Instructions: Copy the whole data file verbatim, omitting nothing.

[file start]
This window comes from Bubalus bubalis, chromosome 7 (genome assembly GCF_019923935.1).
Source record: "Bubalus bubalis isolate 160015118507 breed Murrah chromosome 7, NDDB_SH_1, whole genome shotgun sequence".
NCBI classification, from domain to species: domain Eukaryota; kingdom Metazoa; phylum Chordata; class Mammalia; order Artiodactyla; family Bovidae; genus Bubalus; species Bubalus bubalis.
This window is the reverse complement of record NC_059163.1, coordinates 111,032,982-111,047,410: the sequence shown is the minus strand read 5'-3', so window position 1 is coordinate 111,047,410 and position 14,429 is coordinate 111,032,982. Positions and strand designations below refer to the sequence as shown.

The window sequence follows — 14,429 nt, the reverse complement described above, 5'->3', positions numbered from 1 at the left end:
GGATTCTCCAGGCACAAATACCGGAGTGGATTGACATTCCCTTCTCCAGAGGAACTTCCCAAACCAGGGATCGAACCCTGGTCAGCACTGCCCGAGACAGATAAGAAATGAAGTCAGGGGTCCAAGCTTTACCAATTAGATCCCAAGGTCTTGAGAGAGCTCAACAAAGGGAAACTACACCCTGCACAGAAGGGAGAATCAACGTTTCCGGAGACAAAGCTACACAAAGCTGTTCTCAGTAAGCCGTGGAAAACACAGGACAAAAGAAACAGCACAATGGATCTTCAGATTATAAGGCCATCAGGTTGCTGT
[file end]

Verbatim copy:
This window comes from Bubalus bubalis, chromosome 7 (genome assembly GCF_019923935.1).
Source record: "Bubalus bubalis isolate 160015118507 breed Murrah chromosome 7, NDDB_SH_1, whole genome shotgun sequence".
NCBI classification, from domain to species: domain Eukaryota; kingdom Metazoa; phylum Chordata; class Mammalia; order Artiodactyla; family Bovidae; genus Bubalus; species Bubalus bubalis.
This window is the reverse complement of record NC_059163.1, coordinates 111,032,982-111,047,410: the sequence shown is the minus strand read 5'-3', so window position 1 is coordinate 111,047,410 and position 14,429 is coordinate 111,032,982. Positions and strand designations below refer to the sequence as shown.

The window sequence follows — 14,429 nt, the reverse complement described above, 5'->3', positions numbered from 1 at the left end:
GGATTCTCCAGGCACAAATACCGGAGTGGATTGACATTCCCTTCTCCAGAGGAACTTCCCAAACCAGGGATCGAACCCTGGTCAGCACTGCCCGAGACAGATAAGAAATGAAGTCAGGGGTCCAAGCTTTACCAATTAGATCCCAAGGTCTTGAGAGAGCTCAACAAAGGGAAACTACACCCTGCACAGAAGGGAGAATCAACGTTTCCGGAGACAAAGCTACACAAAGCTGTTCTCAGTAAGCCGTGGAAAACACAGGACAAAAGAAACAGCACAATGGATCTTCAGATTATAAGGCCATCAGGTTGCTGT